We did not want to travel near Denver without visiting Caboose Hobbies. Friday afternoon, we looked around and shopped a while, and then we presented a Tsunami programming clinic. Attendance was great and we want to say "Thank You" to those who were in attendance. A Tsunami-equipped locomotive was given away to one of the attendees.

After the opening night of the "Trains on the Plains" show on Friday, we were able to visit the Greeley Freight Station Museum, located in Greeley, CO. Some of you may remember the museum from articles in magazines such as the Model Railroader December 2008 issue. With as much as there is to see there, they could fill the entire magazine with pictures and still miss some things! We were looking in awe of the sheer size of the layout, then someone handed us a throttle. We ran a train around the layout, following the working CTC and radio communication with the dispatcher. It took us about 3 hours to get through the entire run!
We want to give a special thanks to the Greeley Freight Station Museum personnel for their hospitality throughout the weekend. Many who attended Friday night were able to run trains on this extensive layout. Be sure to stop in and say “Hi!” when you are in the area. You can also visit their website at

With all the fun we were having on the trip, the highlight was Randy’s Chicken Coop’s dancin’ chicken. This was too good to pass up, so we decided to get a photo with him to share with you.

Overall, we had a great time and a productive trip. We were able to meet and talk with many of our customers, which we enjoy doing. If you are at a show that we are attending, come on by and see us. Visit our "Shows" Web page to learn more about our upcoming appearances. 

Blackstone Models: High Side Gondolas are Here!

On a side note, excitement hit here this Thursday. The much-anticipated Blackstone Models High Side Gondolas finally arrived! Everybody was outside checking in the shipment and inspecting the cars to ensure they exceeded our standards. Shipping to our customers has begun this week.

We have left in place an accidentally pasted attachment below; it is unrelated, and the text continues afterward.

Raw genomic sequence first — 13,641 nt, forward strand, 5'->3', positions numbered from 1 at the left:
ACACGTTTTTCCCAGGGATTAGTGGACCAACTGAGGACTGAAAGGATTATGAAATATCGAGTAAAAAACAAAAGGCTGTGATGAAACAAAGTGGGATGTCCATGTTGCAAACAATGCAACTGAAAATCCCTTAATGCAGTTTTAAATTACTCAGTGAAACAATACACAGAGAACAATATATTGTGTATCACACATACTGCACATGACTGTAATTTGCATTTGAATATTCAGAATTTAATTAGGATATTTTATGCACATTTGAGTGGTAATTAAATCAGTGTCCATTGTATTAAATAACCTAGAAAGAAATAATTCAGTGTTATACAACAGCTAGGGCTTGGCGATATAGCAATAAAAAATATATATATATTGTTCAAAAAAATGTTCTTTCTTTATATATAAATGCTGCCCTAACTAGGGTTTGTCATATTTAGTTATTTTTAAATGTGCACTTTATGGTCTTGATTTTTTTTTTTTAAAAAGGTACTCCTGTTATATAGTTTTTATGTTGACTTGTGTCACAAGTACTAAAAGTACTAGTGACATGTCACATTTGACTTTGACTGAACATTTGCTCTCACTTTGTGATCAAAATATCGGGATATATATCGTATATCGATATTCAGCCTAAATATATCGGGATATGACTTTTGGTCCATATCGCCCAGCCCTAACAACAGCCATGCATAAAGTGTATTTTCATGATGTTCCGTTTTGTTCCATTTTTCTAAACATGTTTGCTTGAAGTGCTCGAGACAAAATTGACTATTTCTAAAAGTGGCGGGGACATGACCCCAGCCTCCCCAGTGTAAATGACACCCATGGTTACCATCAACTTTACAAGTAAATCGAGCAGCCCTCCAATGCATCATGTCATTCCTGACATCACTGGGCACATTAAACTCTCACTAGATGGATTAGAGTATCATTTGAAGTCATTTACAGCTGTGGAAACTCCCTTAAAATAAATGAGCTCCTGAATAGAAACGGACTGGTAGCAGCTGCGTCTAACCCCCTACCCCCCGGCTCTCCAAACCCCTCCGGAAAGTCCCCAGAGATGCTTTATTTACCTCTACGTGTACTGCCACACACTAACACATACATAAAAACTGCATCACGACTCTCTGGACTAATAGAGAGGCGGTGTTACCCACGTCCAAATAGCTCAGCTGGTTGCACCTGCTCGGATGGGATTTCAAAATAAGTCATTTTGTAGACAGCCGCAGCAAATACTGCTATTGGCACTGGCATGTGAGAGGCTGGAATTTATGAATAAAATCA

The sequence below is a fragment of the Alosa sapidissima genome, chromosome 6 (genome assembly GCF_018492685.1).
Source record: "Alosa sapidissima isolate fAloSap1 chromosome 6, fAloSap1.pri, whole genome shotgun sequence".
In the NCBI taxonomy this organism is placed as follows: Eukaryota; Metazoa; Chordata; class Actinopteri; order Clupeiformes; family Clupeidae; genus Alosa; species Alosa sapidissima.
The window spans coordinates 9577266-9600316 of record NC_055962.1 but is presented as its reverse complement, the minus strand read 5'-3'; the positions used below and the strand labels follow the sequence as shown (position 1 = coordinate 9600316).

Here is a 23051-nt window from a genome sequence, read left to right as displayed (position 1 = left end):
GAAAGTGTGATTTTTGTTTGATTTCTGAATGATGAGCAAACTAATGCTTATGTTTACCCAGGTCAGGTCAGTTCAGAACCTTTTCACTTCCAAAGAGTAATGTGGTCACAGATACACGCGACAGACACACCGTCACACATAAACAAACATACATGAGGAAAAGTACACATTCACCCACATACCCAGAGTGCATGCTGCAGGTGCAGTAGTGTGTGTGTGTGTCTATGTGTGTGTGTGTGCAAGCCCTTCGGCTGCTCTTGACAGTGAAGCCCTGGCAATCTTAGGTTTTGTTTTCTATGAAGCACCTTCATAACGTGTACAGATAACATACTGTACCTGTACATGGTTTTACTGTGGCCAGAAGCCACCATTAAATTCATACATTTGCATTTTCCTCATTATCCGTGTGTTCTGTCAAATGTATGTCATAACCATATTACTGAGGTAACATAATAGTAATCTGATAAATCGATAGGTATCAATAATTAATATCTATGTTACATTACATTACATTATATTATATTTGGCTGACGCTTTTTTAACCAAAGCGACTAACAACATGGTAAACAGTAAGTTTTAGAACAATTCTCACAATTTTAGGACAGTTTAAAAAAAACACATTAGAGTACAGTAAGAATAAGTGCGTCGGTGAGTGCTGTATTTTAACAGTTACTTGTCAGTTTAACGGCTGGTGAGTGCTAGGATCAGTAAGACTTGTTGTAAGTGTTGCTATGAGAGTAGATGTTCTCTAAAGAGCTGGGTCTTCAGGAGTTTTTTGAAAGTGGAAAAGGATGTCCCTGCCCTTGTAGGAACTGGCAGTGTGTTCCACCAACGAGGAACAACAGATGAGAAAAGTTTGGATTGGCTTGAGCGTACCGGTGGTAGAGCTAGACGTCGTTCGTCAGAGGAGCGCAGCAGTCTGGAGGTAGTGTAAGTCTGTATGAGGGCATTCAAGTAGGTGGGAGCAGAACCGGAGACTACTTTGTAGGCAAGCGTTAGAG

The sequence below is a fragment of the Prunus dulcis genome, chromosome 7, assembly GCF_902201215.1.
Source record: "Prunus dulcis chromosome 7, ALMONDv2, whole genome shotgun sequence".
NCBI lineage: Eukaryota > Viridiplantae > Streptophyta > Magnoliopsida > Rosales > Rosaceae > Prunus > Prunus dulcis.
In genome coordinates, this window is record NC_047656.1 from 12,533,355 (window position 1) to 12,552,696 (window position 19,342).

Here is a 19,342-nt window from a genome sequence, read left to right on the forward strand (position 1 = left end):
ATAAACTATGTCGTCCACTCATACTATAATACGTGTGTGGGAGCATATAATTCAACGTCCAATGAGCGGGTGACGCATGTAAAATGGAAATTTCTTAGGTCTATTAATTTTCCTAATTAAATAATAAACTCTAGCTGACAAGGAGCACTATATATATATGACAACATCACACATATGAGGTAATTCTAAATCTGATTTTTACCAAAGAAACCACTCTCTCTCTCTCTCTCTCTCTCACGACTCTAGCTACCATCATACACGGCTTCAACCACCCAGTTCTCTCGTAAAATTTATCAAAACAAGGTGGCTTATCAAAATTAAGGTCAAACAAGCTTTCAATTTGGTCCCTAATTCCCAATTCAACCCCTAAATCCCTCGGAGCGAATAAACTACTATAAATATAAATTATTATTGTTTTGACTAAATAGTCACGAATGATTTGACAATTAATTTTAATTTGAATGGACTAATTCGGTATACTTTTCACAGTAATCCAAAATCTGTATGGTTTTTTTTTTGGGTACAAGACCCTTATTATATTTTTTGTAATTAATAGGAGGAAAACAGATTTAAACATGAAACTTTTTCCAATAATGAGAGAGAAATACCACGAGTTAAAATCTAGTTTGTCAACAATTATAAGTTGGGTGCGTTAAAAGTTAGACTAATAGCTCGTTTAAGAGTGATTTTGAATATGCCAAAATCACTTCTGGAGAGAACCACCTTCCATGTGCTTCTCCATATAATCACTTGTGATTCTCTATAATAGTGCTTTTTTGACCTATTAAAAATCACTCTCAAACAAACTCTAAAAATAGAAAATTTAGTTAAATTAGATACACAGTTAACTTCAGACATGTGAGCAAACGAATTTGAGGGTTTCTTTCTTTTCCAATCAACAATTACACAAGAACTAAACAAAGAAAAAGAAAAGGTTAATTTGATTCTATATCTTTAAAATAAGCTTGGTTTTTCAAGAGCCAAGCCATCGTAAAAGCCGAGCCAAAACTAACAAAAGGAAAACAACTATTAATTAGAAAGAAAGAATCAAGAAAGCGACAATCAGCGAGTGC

Tech Tip: PTB-100 Programming Track Booster

PTB-100 Programming Track Booster
The PTB-100 Programming Track Booster is designed to help boost the power signal on your programming track to give the decoder enough power to fully “wake up” the processor and accept the programming.

Back in the early days of DCC, there were many manufacturers in the marketplace, but all had a different way of doing DCC. They all came together under the watch of the NMRA to decide on a standard to benefit the modelers. At that time, sound decoders did not even exist, and even motor decoders did not have the features that Tsunami has today. Without the foresight to see the future of sound technology, the power to the programming track was set very low.

Today, Tsunami has so many features that we have incorporated a powerful 16-bit processor that needs a little more power to be able to accept changes in CVs. We have designed the PTB-100 to help program your decoders, give visual 2-way communication so you know your decoder has accepted the programming, plus short circuit protection for suspect or faulty installations.

By wiring in the six wires, you can be ready to program the decoders reliably. There is a green LED on the board for signifying proper operation and the presence of a DCC signal. The yellow LED illuminates when the decoder has accepted the programming. The red LED illuminates when there is a problem, and the PTB-100 immediately shuts down the power to protect your locomotive, decoder, and DCC system. Other programming boosters on the market simply boost the signal. Using our PTB-100, you can program non-sound decoders as well with the same acknowledgement. Using the PTB-100 with any DCC system available will help ensure you can program Tsunami sound decoders, as well as many other decoders on the market.